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Endocrine Abstracts (2022) 81 RC10.7 | DOI: 10.1530/endoabs.81.RC10.7

1University Hospital Basel, Department of Endocrinology, Diabetes and Metabolism, Basel, Switzerland; 2Kantonsspital Olten, Olten, Switzerland, Stoffwechselzentrum, Olten, Switzerland; 3Charité Universitätsmedizin, Medizinische Klinik für Endokrinologie, Berlin, Germany; 4Stoffwechselzentrum St. Gallen - friendlyDocs AG, St. Gallen, Switzerland; 5Gesundheitszentrum Fricktal, Endcrinology Rheinfelden, Rheinfelden, Switzerland; 6Kantonsspital Basel-Land, Endocrinology, Bruderholz, Switzerland; 7MedCenter Volta, Basel, Switzerland; 8Diabetespraxis Buxtehude, Buxtehude, Germany; 9University Hospital Hamburg-Eppendorf, Section Endocrinology and Diabetology, Hamburg, Germany

Background/Introduction: Diabetic ketoacidosis (DKA) is a severe complication of diabetes mellitus type 1 (T1DM) with potentially life-threatening course. Data on patient knowledge about DKA in German-speaking countries is rare. Thus, we aimed to gather data about T1DM patients’ knowledge in terms of DKA.

Methods: Together with two T1DM patients and an experienced diabetes counselor, we developed an anonymous questionnaire covering general knowledge about DKA, as well as baseline health and social characteristics. First, health care professionals rated patient’s knowledge about their management of diabetes and DKA from 0 (no idea) to 10 (best knowledge) and patients were then asked to fill out the questionnaire at the end of their outpatient clinic appointment. Filling out the questionnaire was fully voluntary.

Results: 5 Swiss and 1 German endocrine outpatient clinics participated in the study. In total, 333 questionnaires were collected. Patients had a mean diabetes duration of 22 years (SD 15), and 109 (33.5%) patients used insulin pumps and the remainder basal/bolus insulin therapy. 176 patients (54%) stated that they were male and 148 (45%) female. Mean age was 47 years (SD 16). 78 patients (24%) were not familiar with the term “diabetic ketoacidosis” and 25 (7.7%) were unsure about it. The patients’ personal knowledge on DKA was rated significantly lower by themselves (mean 4.33, SD 3.11 vs 5.60, SD 2.34; P<0.0001) compared to their physicians’ assessment but correlated significantly (r=0.268, 95% CI [0.1253; 0.3992]; P=0.0002). 46% of patients were not able to name any symptom and 44% could not spontaneously think of possible causes of DKA. When presented with multiple answers to choose from, thirst (74%), polyuria (66%), sleepiness (66%) and nausea/vomiting (51%) were among the most frequently picked. As causes of DKA, 61% stated “missed insulin injection” and 54% “illness”. 185 (64%) patients do not test for ketone bodies at all. About 40% of all patients felt secure in treating DKA with 206 patients (67%) wanting more information about the condition.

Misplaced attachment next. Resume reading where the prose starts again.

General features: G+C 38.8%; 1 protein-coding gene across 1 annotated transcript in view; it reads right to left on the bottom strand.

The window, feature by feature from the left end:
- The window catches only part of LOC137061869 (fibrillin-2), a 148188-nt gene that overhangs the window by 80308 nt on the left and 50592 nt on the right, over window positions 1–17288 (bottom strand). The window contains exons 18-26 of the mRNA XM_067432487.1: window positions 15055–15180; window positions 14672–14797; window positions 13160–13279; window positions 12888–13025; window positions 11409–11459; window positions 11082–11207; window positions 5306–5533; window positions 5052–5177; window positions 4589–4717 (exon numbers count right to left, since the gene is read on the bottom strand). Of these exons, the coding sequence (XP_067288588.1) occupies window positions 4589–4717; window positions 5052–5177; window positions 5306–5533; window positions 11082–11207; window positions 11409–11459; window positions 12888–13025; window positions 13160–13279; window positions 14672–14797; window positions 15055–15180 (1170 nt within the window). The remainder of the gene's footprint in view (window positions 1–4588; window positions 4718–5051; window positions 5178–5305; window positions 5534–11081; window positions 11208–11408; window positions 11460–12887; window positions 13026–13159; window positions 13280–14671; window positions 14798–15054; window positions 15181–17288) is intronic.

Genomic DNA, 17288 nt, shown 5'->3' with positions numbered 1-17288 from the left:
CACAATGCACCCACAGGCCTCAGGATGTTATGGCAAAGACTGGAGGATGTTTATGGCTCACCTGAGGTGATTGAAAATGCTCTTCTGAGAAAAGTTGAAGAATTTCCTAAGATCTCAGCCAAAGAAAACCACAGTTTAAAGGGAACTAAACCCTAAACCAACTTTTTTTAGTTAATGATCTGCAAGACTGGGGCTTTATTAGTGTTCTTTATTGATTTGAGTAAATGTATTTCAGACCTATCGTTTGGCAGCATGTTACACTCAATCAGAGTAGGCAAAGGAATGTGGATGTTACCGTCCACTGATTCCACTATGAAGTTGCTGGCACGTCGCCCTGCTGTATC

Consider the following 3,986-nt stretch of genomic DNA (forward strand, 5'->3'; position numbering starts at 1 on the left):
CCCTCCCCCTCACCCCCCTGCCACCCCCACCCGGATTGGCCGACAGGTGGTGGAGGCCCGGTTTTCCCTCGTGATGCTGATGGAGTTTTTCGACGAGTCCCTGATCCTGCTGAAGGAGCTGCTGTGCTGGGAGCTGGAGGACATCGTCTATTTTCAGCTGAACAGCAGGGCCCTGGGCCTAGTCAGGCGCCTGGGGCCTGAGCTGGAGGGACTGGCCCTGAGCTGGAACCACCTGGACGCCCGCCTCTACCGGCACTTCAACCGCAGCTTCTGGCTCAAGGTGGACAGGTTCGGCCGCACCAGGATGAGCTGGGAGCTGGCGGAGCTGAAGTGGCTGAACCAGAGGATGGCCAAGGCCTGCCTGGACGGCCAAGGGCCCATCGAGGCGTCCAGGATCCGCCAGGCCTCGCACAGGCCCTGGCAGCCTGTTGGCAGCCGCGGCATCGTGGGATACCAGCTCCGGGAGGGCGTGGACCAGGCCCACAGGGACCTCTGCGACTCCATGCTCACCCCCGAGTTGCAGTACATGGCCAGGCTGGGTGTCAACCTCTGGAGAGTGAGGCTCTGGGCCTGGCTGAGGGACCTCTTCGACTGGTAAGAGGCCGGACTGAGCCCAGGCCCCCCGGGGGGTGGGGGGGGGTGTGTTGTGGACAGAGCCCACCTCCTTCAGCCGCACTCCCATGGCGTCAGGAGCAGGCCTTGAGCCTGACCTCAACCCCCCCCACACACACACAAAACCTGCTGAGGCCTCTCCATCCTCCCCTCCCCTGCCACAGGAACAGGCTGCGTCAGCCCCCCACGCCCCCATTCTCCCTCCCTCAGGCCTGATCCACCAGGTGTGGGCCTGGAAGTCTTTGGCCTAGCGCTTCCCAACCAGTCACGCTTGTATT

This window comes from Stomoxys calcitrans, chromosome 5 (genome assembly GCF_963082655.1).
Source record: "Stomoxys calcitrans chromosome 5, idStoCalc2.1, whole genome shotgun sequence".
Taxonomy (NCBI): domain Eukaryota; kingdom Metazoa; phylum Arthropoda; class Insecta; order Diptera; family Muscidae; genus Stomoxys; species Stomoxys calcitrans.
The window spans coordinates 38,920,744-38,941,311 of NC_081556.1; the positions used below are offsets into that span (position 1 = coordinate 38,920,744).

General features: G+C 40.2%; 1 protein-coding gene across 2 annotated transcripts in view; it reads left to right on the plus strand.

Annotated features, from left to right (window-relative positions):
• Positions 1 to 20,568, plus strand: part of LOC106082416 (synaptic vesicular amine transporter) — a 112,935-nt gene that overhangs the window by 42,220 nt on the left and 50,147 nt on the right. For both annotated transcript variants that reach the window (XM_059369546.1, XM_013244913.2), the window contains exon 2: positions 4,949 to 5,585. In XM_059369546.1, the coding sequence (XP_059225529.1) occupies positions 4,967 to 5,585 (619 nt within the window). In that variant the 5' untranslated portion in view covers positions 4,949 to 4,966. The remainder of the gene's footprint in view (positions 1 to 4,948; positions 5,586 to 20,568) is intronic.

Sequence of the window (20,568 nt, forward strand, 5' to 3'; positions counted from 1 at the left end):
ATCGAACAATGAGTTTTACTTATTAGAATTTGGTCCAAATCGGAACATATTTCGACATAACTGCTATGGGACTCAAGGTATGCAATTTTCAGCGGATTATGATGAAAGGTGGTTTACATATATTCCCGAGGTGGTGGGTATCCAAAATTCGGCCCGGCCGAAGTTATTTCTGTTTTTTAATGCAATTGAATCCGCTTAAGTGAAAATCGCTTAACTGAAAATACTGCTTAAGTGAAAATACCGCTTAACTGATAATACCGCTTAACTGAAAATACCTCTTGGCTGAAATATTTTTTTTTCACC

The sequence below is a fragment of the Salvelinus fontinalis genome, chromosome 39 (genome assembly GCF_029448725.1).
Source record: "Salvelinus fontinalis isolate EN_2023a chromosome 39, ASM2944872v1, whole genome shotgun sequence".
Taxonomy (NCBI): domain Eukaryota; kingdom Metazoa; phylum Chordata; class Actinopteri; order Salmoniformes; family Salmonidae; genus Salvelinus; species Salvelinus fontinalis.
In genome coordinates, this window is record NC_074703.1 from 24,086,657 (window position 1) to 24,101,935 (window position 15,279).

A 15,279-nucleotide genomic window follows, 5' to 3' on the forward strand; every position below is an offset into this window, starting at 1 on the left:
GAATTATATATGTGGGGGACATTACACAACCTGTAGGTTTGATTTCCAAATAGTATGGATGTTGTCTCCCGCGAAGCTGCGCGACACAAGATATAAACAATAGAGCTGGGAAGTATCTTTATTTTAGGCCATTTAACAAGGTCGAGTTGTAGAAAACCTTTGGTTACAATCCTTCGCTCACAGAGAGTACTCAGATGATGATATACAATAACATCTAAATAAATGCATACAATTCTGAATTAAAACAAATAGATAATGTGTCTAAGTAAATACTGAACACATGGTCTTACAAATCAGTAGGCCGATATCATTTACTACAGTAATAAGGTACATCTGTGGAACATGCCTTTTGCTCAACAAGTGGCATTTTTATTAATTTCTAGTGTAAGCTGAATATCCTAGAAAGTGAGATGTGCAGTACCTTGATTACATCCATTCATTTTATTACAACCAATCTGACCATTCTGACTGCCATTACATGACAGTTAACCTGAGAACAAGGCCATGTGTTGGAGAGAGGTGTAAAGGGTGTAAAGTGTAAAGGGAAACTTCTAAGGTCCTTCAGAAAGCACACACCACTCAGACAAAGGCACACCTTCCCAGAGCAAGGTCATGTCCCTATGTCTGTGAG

Conclusion: Patient knowledge about DKA is insufficient, especially symptoms and causes are not well understood. However, most patients would like to have more information about DKA, making it a good point to start from in the attempt to reduce DKA prevalence.

Volume 81

European Congress of Endocrinology 2022

Milan, Italy
21 May 2022 - 24 May 2022

European Society of Endocrinology 

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